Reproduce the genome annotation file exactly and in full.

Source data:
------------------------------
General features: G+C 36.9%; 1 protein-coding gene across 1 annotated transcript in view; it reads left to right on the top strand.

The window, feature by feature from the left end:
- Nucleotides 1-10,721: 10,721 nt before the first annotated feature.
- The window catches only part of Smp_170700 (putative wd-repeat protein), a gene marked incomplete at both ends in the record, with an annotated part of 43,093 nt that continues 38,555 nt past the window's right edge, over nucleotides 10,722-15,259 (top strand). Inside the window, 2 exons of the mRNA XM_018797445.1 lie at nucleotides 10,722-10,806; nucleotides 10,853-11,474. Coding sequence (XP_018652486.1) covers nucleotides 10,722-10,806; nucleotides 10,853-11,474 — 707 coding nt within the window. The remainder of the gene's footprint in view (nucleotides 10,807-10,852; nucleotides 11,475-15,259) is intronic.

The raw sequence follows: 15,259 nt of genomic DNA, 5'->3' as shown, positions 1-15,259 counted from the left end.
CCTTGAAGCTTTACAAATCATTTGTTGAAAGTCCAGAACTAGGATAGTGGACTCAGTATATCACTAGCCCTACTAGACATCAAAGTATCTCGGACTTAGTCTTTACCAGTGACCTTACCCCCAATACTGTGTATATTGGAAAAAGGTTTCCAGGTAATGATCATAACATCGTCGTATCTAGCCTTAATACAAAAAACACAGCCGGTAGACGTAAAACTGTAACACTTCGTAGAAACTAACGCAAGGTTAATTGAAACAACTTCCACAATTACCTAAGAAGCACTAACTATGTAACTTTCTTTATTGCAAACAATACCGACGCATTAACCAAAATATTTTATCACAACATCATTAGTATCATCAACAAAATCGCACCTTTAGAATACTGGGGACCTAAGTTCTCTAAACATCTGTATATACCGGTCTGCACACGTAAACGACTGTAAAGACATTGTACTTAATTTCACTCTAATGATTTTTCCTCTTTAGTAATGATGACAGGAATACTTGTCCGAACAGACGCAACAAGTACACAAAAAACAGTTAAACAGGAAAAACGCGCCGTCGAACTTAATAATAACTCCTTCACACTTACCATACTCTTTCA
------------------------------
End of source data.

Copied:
General features: G+C 36.9%; 1 protein-coding gene across 1 annotated transcript in view; it reads left to right on the top strand.

The window, feature by feature from the left end:
- Nucleotides 1-10,721: 10,721 nt before the first annotated feature.
- The window catches only part of Smp_170700 (putative wd-repeat protein), a gene marked incomplete at both ends in the record, with an annotated part of 43,093 nt that continues 38,555 nt past the window's right edge, over nucleotides 10,722-15,259 (top strand). Inside the window, 2 exons of the mRNA XM_018797445.1 lie at nucleotides 10,722-10,806; nucleotides 10,853-11,474. Coding sequence (XP_018652486.1) covers nucleotides 10,722-10,806; nucleotides 10,853-11,474 — 707 coding nt within the window. The remainder of the gene's footprint in view (nucleotides 10,807-10,852; nucleotides 11,475-15,259) is intronic.

The raw sequence follows: 15,259 nt of genomic DNA, 5'->3' as shown, positions 1-15,259 counted from the left end.
CCTTGAAGCTTTACAAATCATTTGTTGAAAGTCCAGAACTAGGATAGTGGACTCAGTATATCACTAGCCCTACTAGACATCAAAGTATCTCGGACTTAGTCTTTACCAGTGACCTTACCCCCAATACTGTGTATATTGGAAAAAGGTTTCCAGGTAATGATCATAACATCGTCGTATCTAGCCTTAATACAAAAAACACAGCCGGTAGACGTAAAACTGTAACACTTCGTAGAAACTAACGCAAGGTTAATTGAAACAACTTCCACAATTACCTAAGAAGCACTAACTATGTAACTTTCTTTATTGCAAACAATACCGACGCATTAACCAAAATATTTTATCACAACATCATTAGTATCATCAACAAAATCGCACCTTTAGAATACTGGGGACCTAAGTTCTCTAAACATCTGTATATACCGGTCTGCACACGTAAACGACTGTAAAGACATTGTACTTAATTTCACTCTAATGATTTTTCCTCTTTAGTAATGATGACAGGAATACTTGTCCGAACAGACGCAACAAGTACACAAAAAACAGTTAAACAGGAAAAACGCGCCGTCGAACTTAATAATAACTCCTTCACACTTACCATACTCTTTCA